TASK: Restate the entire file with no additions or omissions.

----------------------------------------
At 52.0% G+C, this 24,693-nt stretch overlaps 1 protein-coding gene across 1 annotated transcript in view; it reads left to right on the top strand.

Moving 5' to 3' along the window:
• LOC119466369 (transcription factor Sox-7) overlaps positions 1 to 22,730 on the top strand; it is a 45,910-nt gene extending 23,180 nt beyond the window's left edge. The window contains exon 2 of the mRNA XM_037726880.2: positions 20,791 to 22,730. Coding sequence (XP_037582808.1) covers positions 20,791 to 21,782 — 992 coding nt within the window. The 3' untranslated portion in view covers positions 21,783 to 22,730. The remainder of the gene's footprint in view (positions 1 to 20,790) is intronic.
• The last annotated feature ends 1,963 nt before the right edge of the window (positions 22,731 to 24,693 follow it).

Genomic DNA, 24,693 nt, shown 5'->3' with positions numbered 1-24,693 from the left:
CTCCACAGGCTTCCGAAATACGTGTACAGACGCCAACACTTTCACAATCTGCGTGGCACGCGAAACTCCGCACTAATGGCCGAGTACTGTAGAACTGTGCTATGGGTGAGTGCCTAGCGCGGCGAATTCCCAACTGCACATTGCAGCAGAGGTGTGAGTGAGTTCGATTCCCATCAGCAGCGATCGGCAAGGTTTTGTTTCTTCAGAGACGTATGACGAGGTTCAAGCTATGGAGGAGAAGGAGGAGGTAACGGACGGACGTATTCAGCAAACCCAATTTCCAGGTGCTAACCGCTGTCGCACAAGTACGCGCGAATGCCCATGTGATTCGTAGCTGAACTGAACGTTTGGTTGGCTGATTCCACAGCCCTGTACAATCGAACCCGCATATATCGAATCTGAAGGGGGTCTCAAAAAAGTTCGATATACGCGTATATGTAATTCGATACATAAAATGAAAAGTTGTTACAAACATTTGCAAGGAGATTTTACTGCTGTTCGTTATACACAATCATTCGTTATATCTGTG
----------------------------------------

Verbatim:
At 52.0% G+C, this 24,693-nt stretch overlaps 1 protein-coding gene across 1 annotated transcript in view; it reads left to right on the top strand.

Moving 5' to 3' along the window:
• LOC119466369 (transcription factor Sox-7) overlaps positions 1 to 22,730 on the top strand; it is a 45,910-nt gene extending 23,180 nt beyond the window's left edge. The window contains exon 2 of the mRNA XM_037726880.2: positions 20,791 to 22,730. Coding sequence (XP_037582808.1) covers positions 20,791 to 21,782 — 992 coding nt within the window. The 3' untranslated portion in view covers positions 21,783 to 22,730. The remainder of the gene's footprint in view (positions 1 to 20,790) is intronic.
• The last annotated feature ends 1,963 nt before the right edge of the window (positions 22,731 to 24,693 follow it).

Genomic DNA, 24,693 nt, shown 5'->3' with positions numbered 1-24,693 from the left:
CTCCACAGGCTTCCGAAATACGTGTACAGACGCCAACACTTTCACAATCTGCGTGGCACGCGAAACTCCGCACTAATGGCCGAGTACTGTAGAACTGTGCTATGGGTGAGTGCCTAGCGCGGCGAATTCCCAACTGCACATTGCAGCAGAGGTGTGAGTGAGTTCGATTCCCATCAGCAGCGATCGGCAAGGTTTTGTTTCTTCAGAGACGTATGACGAGGTTCAAGCTATGGAGGAGAAGGAGGAGGTAACGGACGGACGTATTCAGCAAACCCAATTTCCAGGTGCTAACCGCTGTCGCACAAGTACGCGCGAATGCCCATGTGATTCGTAGCTGAACTGAACGTTTGGTTGGCTGATTCCACAGCCCTGTACAATCGAACCCGCATATATCGAATCTGAAGGGGGTCTCAAAAAAGTTCGATATACGCGTATATGTAATTCGATACATAAAATGAAAAGTTGTTACAAACATTTGCAAGGAGATTTTACTGCTGTTCGTTATACACAATCATTCGTTATATCTGTG